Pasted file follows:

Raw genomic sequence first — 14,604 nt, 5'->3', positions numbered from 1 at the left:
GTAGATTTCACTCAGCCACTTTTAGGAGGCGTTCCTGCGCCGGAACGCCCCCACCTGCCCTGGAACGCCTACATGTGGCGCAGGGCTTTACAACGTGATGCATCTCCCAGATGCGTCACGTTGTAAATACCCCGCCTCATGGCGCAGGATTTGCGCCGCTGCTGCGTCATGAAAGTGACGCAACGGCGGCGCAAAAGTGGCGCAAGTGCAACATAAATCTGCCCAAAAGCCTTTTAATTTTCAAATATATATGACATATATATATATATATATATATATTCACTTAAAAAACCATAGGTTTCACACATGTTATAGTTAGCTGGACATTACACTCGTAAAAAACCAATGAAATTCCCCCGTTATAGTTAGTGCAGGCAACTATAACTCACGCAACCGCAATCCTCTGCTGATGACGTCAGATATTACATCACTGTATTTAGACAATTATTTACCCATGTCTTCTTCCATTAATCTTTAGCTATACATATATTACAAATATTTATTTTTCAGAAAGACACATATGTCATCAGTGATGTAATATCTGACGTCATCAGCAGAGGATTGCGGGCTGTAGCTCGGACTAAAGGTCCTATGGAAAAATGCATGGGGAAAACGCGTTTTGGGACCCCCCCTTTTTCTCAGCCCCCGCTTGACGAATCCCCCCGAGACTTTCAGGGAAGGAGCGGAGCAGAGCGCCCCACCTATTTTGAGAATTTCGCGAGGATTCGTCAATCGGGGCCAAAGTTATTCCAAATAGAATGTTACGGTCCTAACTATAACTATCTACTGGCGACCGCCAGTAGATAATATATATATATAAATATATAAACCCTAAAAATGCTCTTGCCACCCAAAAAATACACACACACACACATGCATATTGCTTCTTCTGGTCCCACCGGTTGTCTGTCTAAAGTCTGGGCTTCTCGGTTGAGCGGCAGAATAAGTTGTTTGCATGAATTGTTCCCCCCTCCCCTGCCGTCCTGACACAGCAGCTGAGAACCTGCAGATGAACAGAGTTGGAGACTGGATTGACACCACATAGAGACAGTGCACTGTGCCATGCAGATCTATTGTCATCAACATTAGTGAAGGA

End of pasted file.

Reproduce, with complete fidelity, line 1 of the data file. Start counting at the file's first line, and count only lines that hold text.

Raw genomic sequence first — 14,604 nt, 5'->3', positions numbered from 1 at the left: